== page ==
There is a misconception that I hear every month or so when talking to clients and other engineers, it is that since CSA Z462 isn't written directly into the law of the land that it doesn't have to be followed.
Well, they are right that it isn't written in the Provincial Regulations, with the exception of BC where it is referenced as an acceptable standard, but they do reference the Canadian Electrical code CSA C22.1, and C22.1 references CSA Z462.
For example in Nova Scotia Occupational Health and Safety Act paragraph 120 (1) states:
An employer shall ensure that an electrical installation is designed, installed, assembled, operated, inspected, serviced, tested, maintained, repaired and dismantled in accordance with the latest version of CSA standard CSA C22.1, “Canadian Electrical Code Part 1”, Safety Standard for Electrical Installations”.When you open the Canadian Electrical Code Part 1 (CEC), there are two rules in Section 2 that stand out:
Rule 2-304 (1)
No repairs or alterations shall be carried out on any live equipment except where complete disconnection of the equipment is not feasible.and Rule 2-306 (1)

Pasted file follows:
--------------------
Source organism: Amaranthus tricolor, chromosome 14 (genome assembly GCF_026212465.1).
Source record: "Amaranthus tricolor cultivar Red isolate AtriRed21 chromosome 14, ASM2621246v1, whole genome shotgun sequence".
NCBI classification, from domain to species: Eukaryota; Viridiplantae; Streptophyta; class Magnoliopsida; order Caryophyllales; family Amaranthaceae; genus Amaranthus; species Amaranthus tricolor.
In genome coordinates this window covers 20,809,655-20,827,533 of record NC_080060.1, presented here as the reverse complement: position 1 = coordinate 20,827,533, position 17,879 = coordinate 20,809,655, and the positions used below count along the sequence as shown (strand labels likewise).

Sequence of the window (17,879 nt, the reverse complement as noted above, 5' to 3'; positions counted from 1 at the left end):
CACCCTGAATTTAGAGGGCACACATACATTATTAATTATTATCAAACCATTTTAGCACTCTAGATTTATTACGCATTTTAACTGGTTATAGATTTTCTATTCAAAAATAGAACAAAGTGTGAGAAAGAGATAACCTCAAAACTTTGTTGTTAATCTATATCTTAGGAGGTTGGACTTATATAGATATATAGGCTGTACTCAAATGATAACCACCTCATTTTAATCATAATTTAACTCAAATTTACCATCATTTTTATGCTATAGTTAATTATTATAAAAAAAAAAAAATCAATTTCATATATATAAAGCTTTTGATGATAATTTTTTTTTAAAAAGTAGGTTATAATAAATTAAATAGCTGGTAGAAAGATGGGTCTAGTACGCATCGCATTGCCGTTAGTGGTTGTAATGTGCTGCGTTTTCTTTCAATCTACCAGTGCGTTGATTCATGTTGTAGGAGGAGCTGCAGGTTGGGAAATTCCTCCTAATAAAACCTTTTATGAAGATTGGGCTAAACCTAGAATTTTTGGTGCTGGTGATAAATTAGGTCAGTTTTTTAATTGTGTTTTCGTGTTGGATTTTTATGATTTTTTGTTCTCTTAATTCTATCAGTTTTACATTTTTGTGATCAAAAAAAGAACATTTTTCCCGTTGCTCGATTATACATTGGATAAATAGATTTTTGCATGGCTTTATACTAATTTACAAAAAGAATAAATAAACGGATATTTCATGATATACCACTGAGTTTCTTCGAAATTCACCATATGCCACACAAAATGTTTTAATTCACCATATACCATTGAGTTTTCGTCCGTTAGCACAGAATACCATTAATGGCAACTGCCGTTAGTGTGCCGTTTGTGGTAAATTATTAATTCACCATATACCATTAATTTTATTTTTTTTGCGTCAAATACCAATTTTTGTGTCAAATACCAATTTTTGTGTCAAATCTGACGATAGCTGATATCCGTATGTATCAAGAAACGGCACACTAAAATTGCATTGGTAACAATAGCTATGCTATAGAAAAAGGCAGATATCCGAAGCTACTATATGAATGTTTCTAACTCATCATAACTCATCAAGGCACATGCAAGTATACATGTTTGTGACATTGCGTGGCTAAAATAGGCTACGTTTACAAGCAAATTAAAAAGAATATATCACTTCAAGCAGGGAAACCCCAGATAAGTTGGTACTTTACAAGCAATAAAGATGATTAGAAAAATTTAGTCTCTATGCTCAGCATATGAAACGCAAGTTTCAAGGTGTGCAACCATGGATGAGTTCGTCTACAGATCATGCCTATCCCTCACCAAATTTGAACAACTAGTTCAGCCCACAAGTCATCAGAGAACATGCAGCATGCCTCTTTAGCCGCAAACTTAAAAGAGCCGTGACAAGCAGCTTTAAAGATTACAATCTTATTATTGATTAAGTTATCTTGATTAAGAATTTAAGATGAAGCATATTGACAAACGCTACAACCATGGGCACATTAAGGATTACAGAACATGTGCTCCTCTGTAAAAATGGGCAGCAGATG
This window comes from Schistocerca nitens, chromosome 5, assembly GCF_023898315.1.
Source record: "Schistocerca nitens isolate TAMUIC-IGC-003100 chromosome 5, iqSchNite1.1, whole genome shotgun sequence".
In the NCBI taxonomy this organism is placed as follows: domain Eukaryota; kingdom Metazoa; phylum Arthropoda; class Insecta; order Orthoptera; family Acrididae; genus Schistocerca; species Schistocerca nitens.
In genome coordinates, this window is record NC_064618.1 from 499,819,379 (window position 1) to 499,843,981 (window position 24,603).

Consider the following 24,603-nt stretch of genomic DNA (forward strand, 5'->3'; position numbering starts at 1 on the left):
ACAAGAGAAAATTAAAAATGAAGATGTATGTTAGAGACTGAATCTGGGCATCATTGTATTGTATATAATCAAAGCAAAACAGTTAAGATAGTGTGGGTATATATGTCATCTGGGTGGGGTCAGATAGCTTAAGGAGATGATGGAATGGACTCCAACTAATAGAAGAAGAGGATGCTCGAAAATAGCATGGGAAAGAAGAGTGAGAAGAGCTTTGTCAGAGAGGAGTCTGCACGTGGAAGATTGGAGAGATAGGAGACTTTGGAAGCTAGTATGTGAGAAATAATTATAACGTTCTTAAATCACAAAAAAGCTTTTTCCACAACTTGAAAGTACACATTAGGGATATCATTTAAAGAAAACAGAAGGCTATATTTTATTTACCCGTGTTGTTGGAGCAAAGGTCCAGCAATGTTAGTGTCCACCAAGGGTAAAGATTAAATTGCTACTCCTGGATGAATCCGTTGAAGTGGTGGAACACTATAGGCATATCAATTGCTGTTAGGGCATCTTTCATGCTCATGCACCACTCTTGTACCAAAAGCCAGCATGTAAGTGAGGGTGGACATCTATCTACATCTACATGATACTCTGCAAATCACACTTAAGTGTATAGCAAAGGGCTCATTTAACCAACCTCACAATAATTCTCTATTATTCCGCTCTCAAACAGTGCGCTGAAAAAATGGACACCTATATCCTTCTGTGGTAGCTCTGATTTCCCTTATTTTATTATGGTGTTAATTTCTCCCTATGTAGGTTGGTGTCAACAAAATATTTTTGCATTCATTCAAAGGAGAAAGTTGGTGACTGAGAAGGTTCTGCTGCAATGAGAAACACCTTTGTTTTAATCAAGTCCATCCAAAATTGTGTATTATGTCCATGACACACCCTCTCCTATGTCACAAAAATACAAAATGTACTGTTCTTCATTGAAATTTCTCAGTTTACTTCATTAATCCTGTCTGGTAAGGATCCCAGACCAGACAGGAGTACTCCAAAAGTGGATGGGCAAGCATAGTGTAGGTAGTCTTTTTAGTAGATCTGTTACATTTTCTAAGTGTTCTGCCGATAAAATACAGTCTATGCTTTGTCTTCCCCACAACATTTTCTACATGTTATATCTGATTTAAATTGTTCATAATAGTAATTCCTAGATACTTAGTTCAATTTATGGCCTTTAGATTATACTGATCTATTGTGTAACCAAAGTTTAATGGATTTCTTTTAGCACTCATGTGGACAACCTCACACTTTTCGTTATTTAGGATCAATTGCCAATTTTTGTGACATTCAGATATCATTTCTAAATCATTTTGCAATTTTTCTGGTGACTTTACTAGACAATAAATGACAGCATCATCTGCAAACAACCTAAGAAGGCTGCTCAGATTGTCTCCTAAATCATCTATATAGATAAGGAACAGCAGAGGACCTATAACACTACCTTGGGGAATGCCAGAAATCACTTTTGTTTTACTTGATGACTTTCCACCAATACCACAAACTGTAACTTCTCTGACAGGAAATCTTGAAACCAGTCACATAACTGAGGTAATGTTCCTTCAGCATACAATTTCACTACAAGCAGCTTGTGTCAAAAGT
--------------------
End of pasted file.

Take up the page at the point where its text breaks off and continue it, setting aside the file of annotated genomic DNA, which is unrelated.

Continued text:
Electrical equipment such as switchboards, panelboards, industrial control panels, meter socket enclosures, and motor control centres that are installed in other than dwelling units and are likely to require examination, adjustment, servicing, or maintenance while energized shall be field marked to warn persons of potential electric shock and arc flash hazards.These rules both point to appendix B in the standard with notes on the rules that point the reader to CSA Z462 as an acceptable method to meet the intent of these rules. To my understanding this hasn't been tested in the court of law, but it would be negligent not to use CSA Z462 as the minimum standard when developing a safety program in your company.
Not only CSA Z462
That doesn't meant that CSA Z462 is the only standard that can be used, NFPA has a comparable standard numbered 70E that says all the same things as CSA Z462, but in standard units vs metric. Using Nova Scotia as the example, using the current version of CSA Z462 (or NFPA 70E) as the standard when developing your electrical safety program is the most prudent means to ensure the safety of your employees and compliance to local law.
In SummaryCSA Z462 is the accepted industry standard regarding electrical safety in the workplace, and the 2015 revision allows tight integration into your existing Occupational Health and Safety program. By using CSA Z462 as the standard in your facility you reduce incidents in number and severity, and will be compliant with the local laws. If you would like to talk more about how we can help you integrate CSA Z462 into your safety program contact us here. If you aren't ready to integrate CSA Z462 into your safety program click here and sign up to our monthly newsletter.
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